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Agile North - The ICEBERG In Testing

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Programmers testing their own code is not a new phenomenon, but with the emergence of agile development practices and code craftsmanship, there has been a move towards Programmers visibly taking more accountability for the code they write.

This is great news for those Testers used to being the gatekeepers to quality and answering the “why wasn’t this found in test?” question.

Programmers and Testers are now helping to improve the quality of code, but there is still one anti-pattern I have observed in teams in which both Programmers and Testers are testing the code – they are not actually working with each other when establishing a unified testing strategy.

This results in gaps in test coverage and / or unnecessarily duplicated testing.

This slide deck is from my Agile North presentation.where I presented my ICEBERG model for helping Programmers & Testers work more collaboratively. I also introduced another model I use for helping teams work together - Virginia Satir's Interaction Model.

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Agile North - The ICEBERG In Testing

  1. 1. The ICEBERG in Testing What’s going on beneath the surface?
  2. 2. A tale of 2 Icebergs My ICEBERG Model - Satir Interaction Model - Open Season -
  3. 3. All Models are wrong but some are useful George E.P. Box
  4. 4. Individuals and interactions over processes and tools Working software over comprehensive documentation Customer collaboration over contract negotiation Responding to change over following a plan Individuals and Interactions
  5. 5. Manual Image courtesy of Martin Fowler
  6. 6. Manual Testing / tasks not observed by Programmers Image courtesy of Martin Fowler
  7. 7. Manual Testing / tasks not observed by Testers The tip of the …. Image courtesy of Martin Fowler
  8. 8. Image courtesy of Martin Fowler TestApproach Manual
  9. 9. Information Conversation Early on Engagement Bake quality in Rapport Guts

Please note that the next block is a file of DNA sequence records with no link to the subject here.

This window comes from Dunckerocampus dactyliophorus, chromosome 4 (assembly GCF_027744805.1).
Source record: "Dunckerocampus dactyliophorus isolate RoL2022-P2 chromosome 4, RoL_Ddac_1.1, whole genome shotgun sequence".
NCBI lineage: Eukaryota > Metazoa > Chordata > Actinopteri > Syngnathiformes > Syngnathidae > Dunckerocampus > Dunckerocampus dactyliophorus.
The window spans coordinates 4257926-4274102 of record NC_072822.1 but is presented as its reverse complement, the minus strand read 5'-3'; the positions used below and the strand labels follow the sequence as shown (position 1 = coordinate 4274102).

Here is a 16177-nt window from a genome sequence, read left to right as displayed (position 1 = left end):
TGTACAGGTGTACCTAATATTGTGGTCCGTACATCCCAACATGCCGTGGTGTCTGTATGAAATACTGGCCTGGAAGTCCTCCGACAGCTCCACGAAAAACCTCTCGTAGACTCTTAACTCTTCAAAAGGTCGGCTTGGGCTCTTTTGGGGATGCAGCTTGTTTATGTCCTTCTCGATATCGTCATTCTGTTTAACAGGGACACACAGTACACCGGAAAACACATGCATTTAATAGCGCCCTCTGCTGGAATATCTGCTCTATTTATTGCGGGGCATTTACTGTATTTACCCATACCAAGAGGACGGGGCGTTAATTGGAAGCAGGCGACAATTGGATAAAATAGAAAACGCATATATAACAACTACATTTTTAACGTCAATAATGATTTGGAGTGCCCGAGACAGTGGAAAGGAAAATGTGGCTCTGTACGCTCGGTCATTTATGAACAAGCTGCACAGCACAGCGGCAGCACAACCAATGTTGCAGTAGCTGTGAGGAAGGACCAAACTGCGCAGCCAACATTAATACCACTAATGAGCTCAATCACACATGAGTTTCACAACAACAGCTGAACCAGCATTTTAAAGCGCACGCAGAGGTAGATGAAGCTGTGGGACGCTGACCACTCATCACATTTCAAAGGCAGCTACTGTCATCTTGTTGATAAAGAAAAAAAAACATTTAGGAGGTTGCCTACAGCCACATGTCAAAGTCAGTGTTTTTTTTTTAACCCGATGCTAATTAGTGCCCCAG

10. 10. Examples Automation taxi - Release notes -
  11. 11. I’m glad it’s not my side of the ship that’s sinking!
  12. 12. Satir Interaction Model Virginia Satir
  13. 13. Individuals and Interactions
  14. 14. Why found in wasn’t that test? bug
  15. 15. “Why wasn’t that bug found in test?” I was getting the blame for a bug found in production I felt the blame was unjustified so I was angry I said “We couldn’t have found that bug in test”
  16. 16. Intake We receive the wrong message I heard […] is that what you said?
  17. 17. We interpret the message incorrectly Meaning My interpretation is […] that what you meant?
  18. 18. Baggage & non- acceptance Is my feeling justified? Significance
  19. 19. We are not OK with our feelings Check feelings before responding Response
  20. 20. “Why wasn’t that bug found in test?” I was getting the blame for a bug found in production I felt the blame was unjustified so I was angry I said “We couldn’t have found that bug in test”
  21. 21. “Why wasn’t that bug found in test?” 3 interpretations Check my own feelings “How could we have caught that bug sooner?”
  22. 22. • Ask questions to improve your assumptions • 3 interpretations • Debugging here is tough • Don’t respond if not OK with feelings
  23. 23. An example for you to take away…
  24. 24. Done Finished Fini Terminado The End
  25. 25. Resources • ieee-stc.org/proceedings/2008/pdfs/JB1978b.pdf • stevenmsmith.com/AONW/Satir%20Interaction%20Model.pdf • dhemery.com/articles/untangling_communication/ • Practical Tools For Playing Well With Others : https://vimeo.com/78917211 • The Satir Model - Family Therapy & Beyond (book) • Managing Yourself & Others - Weinberg (book) • Becoming a Technical Leader - Weinberg (book)

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